Chronic oxidative stress causes increased tau phosphorylation in M17 neuroblastoma cells

Bo Su, Xinglong Wang, Hyoung gon Lee, Massimo Tabaton, George Perry, Mark A. Smith, Xiongwei Zhu

Research output: Contribution to journalArticlepeer-review

108 Scopus citations


Tau hyperphosphorylation appears to be a critical event leading to abnormal aggregation and disrupted function of tau in affected neurons in Alzheimer's disease (AD). As a prominent early event during AD pathogenesis, oxidative stress is believed to contribute to tau phosphorylation and the formation of neurofibrillary lesions. However, acute oxidative stress has disparate effects on tau phosphorylation. Given the chronic nature of AD, in this study, we aimed to determine the long-term effect of oxidative stress on tau phosphorylation. In this regard, we established a novel in vitro model of chronic oxidative stress through inhibition of glutathione (GSH) synthesis with BSO. We confirmed that these cells were under a chronic mild oxidative stress by looking at oxidative response, the induction of heme oxygenase 1 (HO-1) without neuronal death. Chronic oxidative stress increased levels of tau phosphorylated at PHF-1 epitope (serine 399/404) in a time-dependent manner. Our data further suggest that increased activity of JNK and p38 and decreased activity of PP2A are likely involved in chronic oxidative stress-induced tau phosphorylation. In conclusion we suggest that chronic oxidative stress contributes to increased tau phosphorylation in vitro and could play a critical role in neurofibrillary pathology in vivo.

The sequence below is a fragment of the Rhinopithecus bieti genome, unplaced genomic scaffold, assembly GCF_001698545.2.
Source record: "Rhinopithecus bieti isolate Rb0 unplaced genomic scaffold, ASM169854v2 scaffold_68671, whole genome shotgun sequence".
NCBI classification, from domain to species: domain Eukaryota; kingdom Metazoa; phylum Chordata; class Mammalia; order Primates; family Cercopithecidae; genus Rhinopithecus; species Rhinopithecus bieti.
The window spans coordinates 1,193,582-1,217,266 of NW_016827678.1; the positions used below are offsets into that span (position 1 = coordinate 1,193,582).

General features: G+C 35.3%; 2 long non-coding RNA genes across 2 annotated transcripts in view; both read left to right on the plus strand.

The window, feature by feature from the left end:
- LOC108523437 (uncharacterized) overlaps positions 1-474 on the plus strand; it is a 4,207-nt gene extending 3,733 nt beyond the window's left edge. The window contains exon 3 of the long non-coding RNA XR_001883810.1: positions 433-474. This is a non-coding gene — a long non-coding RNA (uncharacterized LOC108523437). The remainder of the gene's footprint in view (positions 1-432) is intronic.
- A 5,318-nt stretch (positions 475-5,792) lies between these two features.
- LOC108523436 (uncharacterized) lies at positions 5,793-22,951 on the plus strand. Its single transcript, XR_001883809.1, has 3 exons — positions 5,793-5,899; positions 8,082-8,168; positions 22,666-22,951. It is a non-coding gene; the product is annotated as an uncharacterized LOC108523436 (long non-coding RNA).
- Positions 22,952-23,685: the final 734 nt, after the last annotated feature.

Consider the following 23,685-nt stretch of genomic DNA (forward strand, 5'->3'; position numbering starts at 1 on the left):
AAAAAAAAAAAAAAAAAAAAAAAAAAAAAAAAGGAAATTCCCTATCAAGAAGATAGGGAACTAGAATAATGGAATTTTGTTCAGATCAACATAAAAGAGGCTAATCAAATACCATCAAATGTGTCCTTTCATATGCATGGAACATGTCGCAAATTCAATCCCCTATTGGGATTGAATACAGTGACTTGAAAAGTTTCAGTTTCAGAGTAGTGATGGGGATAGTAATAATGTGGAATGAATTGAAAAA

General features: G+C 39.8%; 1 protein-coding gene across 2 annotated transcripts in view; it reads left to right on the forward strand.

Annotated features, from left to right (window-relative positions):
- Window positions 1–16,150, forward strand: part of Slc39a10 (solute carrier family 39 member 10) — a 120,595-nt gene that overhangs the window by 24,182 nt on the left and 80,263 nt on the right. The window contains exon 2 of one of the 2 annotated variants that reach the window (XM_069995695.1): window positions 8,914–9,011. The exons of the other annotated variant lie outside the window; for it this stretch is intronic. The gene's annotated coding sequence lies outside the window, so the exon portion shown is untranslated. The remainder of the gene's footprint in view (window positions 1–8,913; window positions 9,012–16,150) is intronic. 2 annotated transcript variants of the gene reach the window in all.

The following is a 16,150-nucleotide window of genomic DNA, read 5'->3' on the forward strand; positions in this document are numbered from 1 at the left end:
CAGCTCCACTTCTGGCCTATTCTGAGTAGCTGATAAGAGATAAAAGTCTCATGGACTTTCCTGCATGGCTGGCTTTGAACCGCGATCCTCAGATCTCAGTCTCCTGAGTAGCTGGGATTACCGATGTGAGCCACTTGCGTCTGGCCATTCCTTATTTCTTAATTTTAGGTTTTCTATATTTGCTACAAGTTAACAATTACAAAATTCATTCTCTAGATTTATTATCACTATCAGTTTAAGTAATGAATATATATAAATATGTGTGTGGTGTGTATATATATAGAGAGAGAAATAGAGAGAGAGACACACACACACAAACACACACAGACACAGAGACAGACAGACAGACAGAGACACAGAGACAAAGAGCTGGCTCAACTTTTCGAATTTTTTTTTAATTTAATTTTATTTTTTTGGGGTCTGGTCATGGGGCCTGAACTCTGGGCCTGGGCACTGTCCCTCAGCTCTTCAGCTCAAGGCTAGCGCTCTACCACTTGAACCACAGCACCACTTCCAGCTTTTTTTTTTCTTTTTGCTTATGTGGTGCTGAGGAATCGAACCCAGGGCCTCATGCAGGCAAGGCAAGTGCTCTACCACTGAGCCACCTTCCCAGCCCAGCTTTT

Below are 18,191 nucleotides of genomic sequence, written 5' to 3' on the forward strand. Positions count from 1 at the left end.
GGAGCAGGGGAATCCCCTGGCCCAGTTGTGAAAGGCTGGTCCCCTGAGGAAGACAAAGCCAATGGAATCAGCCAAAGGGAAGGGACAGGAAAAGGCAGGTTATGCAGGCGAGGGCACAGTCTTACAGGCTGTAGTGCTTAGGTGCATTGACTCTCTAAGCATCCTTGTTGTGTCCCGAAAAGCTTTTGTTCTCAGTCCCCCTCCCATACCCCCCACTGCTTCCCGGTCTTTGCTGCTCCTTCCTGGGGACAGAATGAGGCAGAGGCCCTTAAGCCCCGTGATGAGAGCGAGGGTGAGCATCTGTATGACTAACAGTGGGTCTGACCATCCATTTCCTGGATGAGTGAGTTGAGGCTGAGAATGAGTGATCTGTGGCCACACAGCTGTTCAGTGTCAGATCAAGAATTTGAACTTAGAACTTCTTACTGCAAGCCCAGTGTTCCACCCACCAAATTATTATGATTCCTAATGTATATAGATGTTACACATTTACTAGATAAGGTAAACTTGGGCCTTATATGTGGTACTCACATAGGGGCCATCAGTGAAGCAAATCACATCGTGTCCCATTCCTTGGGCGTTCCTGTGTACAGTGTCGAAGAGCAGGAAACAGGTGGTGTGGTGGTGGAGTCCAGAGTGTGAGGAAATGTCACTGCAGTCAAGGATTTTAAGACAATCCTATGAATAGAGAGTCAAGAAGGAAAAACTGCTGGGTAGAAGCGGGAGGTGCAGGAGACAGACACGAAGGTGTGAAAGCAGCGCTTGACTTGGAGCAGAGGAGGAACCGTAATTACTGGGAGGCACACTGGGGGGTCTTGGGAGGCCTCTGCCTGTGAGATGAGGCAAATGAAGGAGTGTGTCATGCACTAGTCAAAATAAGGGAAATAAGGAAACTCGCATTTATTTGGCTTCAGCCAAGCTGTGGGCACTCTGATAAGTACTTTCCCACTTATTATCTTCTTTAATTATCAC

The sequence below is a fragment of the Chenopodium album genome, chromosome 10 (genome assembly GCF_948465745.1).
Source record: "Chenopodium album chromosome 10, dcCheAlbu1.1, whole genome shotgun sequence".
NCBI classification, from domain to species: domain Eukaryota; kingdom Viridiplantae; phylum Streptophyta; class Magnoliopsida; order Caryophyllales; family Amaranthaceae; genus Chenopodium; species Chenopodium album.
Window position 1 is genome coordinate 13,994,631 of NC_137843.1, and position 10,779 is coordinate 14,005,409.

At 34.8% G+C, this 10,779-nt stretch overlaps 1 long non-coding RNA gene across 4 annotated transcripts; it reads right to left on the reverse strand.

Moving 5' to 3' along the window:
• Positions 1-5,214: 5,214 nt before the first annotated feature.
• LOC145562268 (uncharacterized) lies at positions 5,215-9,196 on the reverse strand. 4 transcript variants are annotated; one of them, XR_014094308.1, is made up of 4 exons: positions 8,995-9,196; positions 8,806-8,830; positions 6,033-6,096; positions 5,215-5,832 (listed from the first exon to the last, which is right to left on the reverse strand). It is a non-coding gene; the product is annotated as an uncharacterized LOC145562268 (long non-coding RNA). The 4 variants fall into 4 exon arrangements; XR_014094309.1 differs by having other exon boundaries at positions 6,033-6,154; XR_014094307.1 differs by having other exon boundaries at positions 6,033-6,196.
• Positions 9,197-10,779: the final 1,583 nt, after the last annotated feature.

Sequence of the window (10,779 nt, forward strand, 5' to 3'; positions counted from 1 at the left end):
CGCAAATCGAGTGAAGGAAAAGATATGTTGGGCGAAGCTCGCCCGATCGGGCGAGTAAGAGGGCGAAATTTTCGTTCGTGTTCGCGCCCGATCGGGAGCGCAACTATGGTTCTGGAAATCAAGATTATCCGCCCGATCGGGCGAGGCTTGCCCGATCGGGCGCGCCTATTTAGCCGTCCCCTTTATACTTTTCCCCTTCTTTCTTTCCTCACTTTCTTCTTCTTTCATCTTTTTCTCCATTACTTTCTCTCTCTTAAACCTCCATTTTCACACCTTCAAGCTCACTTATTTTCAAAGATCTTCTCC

Original languageEnglish (US)
Pages (from-to)267-271
Number of pages5
JournalNeuroscience Letters
Issue number3
StatePublished - Jan 14 2010
Externally publishedYes


  • Alzheimer's disease
  • Chronic oxidative stress
  • JNK
  • PP2A
  • Tau phosphorylation
  • p38

ASJC Scopus subject areas

  • Neuroscience(all)


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